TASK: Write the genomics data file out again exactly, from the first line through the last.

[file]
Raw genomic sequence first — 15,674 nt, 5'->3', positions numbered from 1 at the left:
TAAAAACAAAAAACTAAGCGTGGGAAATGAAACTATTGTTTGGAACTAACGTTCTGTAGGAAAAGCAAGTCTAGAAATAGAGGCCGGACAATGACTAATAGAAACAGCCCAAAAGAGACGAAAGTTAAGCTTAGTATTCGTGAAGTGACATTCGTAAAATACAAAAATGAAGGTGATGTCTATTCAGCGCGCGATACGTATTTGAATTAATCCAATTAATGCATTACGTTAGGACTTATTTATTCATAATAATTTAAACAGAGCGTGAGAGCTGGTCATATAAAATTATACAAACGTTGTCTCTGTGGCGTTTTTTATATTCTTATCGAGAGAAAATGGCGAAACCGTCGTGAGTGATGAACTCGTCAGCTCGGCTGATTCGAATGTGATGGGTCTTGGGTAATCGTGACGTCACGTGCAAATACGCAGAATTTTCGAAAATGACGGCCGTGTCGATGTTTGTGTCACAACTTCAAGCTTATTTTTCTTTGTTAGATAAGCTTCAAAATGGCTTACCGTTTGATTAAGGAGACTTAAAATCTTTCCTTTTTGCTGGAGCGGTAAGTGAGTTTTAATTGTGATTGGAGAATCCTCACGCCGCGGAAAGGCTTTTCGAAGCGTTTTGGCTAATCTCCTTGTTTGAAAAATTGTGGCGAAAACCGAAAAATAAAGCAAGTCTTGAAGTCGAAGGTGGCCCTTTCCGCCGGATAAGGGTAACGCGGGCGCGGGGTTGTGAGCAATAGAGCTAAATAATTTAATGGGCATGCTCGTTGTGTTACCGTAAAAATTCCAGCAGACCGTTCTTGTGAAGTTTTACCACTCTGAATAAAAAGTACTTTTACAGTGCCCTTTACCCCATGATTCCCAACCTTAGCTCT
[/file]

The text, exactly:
Raw genomic sequence first — 15,674 nt, 5'->3', positions numbered from 1 at the left:
TAAAAACAAAAAACTAAGCGTGGGAAATGAAACTATTGTTTGGAACTAACGTTCTGTAGGAAAAGCAAGTCTAGAAATAGAGGCCGGACAATGACTAATAGAAACAGCCCAAAAGAGACGAAAGTTAAGCTTAGTATTCGTGAAGTGACATTCGTAAAATACAAAAATGAAGGTGATGTCTATTCAGCGCGCGATACGTATTTGAATTAATCCAATTAATGCATTACGTTAGGACTTATTTATTCATAATAATTTAAACAGAGCGTGAGAGCTGGTCATATAAAATTATACAAACGTTGTCTCTGTGGCGTTTTTTATATTCTTATCGAGAGAAAATGGCGAAACCGTCGTGAGTGATGAACTCGTCAGCTCGGCTGATTCGAATGTGATGGGTCTTGGGTAATCGTGACGTCACGTGCAAATACGCAGAATTTTCGAAAATGACGGCCGTGTCGATGTTTGTGTCACAACTTCAAGCTTATTTTTCTTTGTTAGATAAGCTTCAAAATGGCTTACCGTTTGATTAAGGAGACTTAAAATCTTTCCTTTTTGCTGGAGCGGTAAGTGAGTTTTAATTGTGATTGGAGAATCCTCACGCCGCGGAAAGGCTTTTCGAAGCGTTTTGGCTAATCTCCTTGTTTGAAAAATTGTGGCGAAAACCGAAAAATAAAGCAAGTCTTGAAGTCGAAGGTGGCCCTTTCCGCCGGATAAGGGTAACGCGGGCGCGGGGTTGTGAGCAATAGAGCTAAATAATTTAATGGGCATGCTCGTTGTGTTACCGTAAAAATTCCAGCAGACCGTTCTTGTGAAGTTTTACCACTCTGAATAAAAAGTACTTTTACAGTGCCCTTTACCCCATGATTCCCAACCTTAGCTCT